This implies that water cooperation produces a peace dividend and should be used as an entry point for strengthening interstate relations. A best case scenario may be achieved when water cooperation can build upon existing cooperative structures and profit from a general climate of trust and high-level political endorsements. In line with this, the new study finds that state-pairs that are no longer in a state of intense conflict (or have never been there) are most likely to see their relationship improve following periods of more intense exchanges and cooperation on transboundary water issues. This effect does not apply to states with tense diplomatic relationships, however. Despite commendable efforts, for instance, Israeli-Palestinian water cooperation is unlikely to drive peaceful change on the interstate level in the near future.

An Easy Way In

On the other hand, water cooperation can also be an indicator that states are willing to improve their relations. Water is a sector where cooperation is comparatively easy to establish, especially when compared to defining borders or economic integration. The willingness to cooperate is therefore more likely in the water sector. In the Israeli-Jordanian peace negotiations in the early 1990s, for instance, turning to mutually beneficial and, from a security policy perspective, less sensitive water issues was frequently used as a strategy to deal with stalemates and to continue to make progress.

Still, this explanation implies that working together on water-related issues is at the very least a comparably easy way for pairs of states seeking to improve and consolidate their relationship to begin a dialogue as a first step. Doing so then creates further opportunities for exchange, cooperation, building trust and establishing common institutions. Furthermore, as water cooperation also promises to yield economic advantages and benefit the environment, it is a no-regrets strategy in many cases.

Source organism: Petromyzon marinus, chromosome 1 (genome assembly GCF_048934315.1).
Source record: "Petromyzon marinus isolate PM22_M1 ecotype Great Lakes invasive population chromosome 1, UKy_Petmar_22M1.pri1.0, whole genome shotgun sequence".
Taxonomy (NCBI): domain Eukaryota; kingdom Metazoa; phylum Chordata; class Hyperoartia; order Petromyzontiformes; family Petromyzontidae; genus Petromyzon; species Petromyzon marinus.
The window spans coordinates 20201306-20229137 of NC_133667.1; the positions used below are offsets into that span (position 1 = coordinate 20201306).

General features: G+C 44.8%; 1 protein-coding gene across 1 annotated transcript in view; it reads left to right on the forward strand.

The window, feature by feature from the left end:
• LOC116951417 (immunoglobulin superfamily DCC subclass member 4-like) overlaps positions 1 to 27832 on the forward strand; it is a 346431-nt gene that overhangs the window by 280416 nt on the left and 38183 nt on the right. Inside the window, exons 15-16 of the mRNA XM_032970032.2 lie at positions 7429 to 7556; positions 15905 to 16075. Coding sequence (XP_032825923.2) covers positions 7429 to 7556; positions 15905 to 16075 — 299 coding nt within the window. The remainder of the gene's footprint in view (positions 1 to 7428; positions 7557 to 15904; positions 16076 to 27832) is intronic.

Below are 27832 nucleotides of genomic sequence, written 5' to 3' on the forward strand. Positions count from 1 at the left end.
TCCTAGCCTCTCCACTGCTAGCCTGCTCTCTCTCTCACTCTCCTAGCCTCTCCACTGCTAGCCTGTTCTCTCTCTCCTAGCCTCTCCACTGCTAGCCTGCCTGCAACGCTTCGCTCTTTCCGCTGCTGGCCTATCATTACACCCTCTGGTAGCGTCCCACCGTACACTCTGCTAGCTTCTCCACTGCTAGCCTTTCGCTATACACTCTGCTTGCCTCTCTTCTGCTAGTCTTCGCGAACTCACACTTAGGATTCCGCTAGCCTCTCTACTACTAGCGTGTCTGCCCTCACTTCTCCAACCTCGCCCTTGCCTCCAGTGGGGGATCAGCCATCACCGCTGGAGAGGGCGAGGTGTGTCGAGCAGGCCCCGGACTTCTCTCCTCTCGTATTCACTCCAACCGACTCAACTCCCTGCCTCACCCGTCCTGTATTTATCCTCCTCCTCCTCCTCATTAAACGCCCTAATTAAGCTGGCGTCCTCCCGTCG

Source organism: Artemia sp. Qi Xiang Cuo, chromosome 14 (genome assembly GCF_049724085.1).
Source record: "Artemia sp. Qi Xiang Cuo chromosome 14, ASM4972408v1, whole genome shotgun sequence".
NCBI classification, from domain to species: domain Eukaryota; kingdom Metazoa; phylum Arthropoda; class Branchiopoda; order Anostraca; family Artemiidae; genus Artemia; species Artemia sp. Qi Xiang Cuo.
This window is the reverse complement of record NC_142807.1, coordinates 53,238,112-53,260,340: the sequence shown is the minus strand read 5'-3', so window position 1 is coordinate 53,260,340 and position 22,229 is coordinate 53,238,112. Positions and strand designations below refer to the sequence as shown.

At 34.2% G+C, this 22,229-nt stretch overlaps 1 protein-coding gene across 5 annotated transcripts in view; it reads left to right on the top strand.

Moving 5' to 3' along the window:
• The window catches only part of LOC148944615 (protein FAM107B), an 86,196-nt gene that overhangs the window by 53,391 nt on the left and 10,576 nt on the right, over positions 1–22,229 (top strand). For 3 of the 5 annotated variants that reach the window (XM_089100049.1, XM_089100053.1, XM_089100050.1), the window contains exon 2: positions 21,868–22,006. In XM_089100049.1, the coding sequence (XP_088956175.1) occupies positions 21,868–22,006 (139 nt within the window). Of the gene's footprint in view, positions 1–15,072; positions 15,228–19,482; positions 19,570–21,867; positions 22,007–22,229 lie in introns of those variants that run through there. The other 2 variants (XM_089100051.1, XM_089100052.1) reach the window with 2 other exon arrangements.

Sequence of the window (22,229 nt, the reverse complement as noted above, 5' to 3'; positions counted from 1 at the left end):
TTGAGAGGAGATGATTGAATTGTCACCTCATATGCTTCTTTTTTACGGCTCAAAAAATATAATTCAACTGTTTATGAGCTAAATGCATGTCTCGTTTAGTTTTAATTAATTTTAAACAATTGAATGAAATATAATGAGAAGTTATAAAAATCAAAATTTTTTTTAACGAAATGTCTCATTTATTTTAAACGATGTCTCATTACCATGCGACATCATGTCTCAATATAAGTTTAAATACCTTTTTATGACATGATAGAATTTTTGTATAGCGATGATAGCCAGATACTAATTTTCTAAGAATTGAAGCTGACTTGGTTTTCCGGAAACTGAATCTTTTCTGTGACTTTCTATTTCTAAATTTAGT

Addressing two key challenges

The two explanations differ in the role they ascribe to water diplomacy ― whether it is mainly an indicator of improving relations or a driver of such improvements. Building on earlier analyses and evidence, one may assume it is a bit of both.

Regardless of the position one takes on this issue, both explanations support the case for water diplomacy, environmental peacebuilding and environmental peacemaking. They suggest that water cooperation is not only an easy entry point for international cooperation, but also a vehicle for strengthening ties between states in transboundary river basins. Hence, it might be an answer to key challenges of the 21st century: international conflict, global environmental change, and tensions over access to essential natural resources. This should encourage experts and policymakers to further consider and explore the peace-building potential of international water cooperation.


Adrien Detges is a project manager at the Berlin-based think tank, Adelphi, whose research and consulting work focus on climate change and resource governance, and their relevance to foreign, security and development policy.

Tobias Ide is coordinator of the Peace and Conflict research field at the Georg Eckert Institute in Brunswick, Germany, and was recently a visiting researcher at the School of Geography, University of Melbourne (Australia).

This blog was originally posted on Climate Diplomacy in November 2018. You can find the original at this link.

Share this:

One Comment

Leave a Reply

Your email address will not be published. Required fields are marked *